Thursday, March 6, 2008

In Command

Bink is right: Spock would vote for Clinton, not Nader. Not because it's the pragmatic thing to do, as Bink contends, but because Spock has a thing for commanders. He doesn't care about sex/gender, race, or even species. What fascinates Spock is mastery.

Last night, I watched "The Naked Time" again, with L&M. In this episode, an inhibition-destroying virus makes the crew reveal their deepest feelings.

On this viewing, it struck me how entirely uninterested Spock is in Nurse Christine Chapel, when she corners him and tells him she's in love with him. After she infects him with the virus, he doesn't give her a thought. Instead, he confesses his shameful "feelings of friendship" for Kirk.

I hate Nurse Chapel. She's just like a former coworker of mine, who disguised her need for control as sticky motherly concern.
Spock doesn't hate Christine; he's baffled by her, as befits a nonhuman encountering human emotional weirdness. He looks at her like, "What language is that you're speaking?" and basically ignores her throughout the series, except to take pity on her sometimes.

Spock has no interest in codependency. He likes direct exchanges of power. The only woman he is straight-out attracted to, without any impetus from plant spores or male Vulcan hormonal cycles, is the unnamed female Romulan Commander (above) in the episode "The Enterprise Incident." In fact, she's the only other humanoid he ever wants to touch for fun, of his own free will, besides Kirk.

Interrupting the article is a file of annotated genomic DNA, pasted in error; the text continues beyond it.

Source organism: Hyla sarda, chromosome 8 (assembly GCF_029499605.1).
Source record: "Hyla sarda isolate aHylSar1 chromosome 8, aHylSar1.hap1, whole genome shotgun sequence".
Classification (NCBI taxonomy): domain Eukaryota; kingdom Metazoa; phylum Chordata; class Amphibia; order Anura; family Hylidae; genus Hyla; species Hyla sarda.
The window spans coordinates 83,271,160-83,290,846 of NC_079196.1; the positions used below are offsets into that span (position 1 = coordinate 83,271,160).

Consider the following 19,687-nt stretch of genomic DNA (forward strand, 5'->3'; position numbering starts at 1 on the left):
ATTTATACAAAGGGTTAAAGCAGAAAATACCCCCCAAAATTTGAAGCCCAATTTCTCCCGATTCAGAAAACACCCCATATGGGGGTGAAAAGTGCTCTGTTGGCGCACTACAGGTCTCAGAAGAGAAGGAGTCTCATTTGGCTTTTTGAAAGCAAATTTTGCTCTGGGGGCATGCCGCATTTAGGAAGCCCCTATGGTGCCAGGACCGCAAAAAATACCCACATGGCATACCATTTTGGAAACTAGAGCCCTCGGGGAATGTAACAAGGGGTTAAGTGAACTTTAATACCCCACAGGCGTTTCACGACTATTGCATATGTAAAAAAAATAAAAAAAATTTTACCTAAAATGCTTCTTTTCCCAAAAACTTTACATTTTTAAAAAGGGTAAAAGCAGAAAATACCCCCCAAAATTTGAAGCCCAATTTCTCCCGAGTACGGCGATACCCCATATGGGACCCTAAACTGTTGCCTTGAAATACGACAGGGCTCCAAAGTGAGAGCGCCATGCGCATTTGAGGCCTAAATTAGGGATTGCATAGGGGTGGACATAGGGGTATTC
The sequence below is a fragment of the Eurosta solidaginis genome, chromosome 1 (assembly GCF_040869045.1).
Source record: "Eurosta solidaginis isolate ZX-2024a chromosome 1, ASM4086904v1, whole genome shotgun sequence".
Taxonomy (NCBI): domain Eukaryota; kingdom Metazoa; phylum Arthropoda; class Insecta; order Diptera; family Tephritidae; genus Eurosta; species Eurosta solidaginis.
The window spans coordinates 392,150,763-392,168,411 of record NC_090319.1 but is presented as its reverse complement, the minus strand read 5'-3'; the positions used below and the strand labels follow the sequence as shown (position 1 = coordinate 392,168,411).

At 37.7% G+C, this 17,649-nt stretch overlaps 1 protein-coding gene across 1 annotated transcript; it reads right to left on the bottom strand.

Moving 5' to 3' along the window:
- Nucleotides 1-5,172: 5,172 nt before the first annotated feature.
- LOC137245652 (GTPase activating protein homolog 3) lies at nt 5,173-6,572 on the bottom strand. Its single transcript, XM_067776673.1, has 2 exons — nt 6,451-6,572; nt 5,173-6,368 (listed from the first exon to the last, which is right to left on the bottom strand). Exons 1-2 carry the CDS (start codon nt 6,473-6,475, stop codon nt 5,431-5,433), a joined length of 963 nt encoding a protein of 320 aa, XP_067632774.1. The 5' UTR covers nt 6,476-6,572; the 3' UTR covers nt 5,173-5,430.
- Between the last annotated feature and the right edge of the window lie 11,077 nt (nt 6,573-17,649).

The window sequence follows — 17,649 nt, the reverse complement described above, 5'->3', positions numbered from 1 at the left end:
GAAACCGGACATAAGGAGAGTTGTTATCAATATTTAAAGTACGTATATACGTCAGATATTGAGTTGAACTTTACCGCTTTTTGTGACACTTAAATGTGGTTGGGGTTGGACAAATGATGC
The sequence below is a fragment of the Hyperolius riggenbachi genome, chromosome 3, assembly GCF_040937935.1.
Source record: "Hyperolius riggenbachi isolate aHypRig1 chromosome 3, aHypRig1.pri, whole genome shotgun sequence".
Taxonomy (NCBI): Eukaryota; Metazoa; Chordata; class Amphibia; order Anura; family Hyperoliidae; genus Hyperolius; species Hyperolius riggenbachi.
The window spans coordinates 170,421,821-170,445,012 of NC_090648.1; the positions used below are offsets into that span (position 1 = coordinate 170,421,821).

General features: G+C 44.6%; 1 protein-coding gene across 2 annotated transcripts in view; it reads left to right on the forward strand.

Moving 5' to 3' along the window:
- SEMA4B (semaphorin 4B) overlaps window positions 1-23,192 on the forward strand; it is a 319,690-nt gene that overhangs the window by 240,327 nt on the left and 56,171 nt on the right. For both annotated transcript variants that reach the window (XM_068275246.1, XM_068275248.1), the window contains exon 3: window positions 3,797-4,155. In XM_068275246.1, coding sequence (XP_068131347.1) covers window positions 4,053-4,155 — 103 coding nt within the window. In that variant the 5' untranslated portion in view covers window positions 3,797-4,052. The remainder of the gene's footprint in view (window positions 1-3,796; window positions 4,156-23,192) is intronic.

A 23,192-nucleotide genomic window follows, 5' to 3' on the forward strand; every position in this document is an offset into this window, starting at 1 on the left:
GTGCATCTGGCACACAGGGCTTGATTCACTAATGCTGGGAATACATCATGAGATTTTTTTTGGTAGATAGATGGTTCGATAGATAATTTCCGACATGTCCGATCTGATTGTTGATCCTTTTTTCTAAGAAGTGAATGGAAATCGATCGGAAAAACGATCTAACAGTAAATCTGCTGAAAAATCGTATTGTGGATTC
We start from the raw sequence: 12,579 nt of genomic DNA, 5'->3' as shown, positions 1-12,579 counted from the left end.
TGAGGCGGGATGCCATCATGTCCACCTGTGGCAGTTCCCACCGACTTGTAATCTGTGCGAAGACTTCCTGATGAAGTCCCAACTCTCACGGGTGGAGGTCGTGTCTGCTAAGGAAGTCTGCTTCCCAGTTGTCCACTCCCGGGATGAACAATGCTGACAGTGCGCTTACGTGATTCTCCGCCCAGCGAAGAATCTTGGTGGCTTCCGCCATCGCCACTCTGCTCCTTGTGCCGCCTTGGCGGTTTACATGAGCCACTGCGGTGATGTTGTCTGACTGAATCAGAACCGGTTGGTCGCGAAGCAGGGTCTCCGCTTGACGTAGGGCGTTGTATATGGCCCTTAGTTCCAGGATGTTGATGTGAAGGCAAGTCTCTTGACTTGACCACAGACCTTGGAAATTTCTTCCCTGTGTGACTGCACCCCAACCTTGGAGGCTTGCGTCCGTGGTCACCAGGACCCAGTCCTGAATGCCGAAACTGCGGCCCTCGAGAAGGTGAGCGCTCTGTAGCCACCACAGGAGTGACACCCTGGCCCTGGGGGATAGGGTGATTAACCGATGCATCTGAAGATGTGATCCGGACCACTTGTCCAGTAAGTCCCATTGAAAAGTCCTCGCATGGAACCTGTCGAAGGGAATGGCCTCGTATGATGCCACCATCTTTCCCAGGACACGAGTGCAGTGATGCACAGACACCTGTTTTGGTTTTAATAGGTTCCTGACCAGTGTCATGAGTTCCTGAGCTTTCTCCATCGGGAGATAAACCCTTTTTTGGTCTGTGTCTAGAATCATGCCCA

(Some nonhumanoids also attract Spock: e.g. Kollos, the male Medusan ambassador in "Is There in Truth No Beauty?" Kollos is another masterful being, but he exists only as a Beautiful Mind. And there was Gary Seven's black cat, Isis, whom Spock can't stop stroking. )

The Romulan Commander is terrific. She's got the right stuff, all right, and she's not play-acting like Uhura in "Mirror, Mirror" [much as I admire that, see 4 posts below]. She's the real thing, a filmic ancestor of Sigourney Weaver's character, Ripley, in Alien.

Unfortunately, the plot of "The Enterprise Incident" isn't as strong as its heroine. Kirk and Spock unbelievably act as spies for the Federation, out to steal the Romulan ship's cloaking device. Spock distracts the Commander while Kirk sneaks around. When the Commander realizes that Spock's willingness to be seduced was a ploy, she's outraged and doesn't hesitate to condemn him to death.

After Spock is rescued by the Enterprise and the Commander is captured, she tells him he's stolen a military secret that the Romulans will soon break and that is all he has gotten.
But while Spock was pretending to be a turn-coat to gain her trust, his attraction to her was no pretense, as he makes clear. He tells her, "You underestimate yourself, Commander," and adds, "Military secrets are the most fleeting of all. I hope that you and I exchanged something more permanent."

So: who in this American presidential campaign could master a starship? McCain is an unstable planet. Obama? Still working his way up. Nader doesn't have the support of the crew. But Commander Clinton? That would be fascinating.

P.S. I am not Spock.

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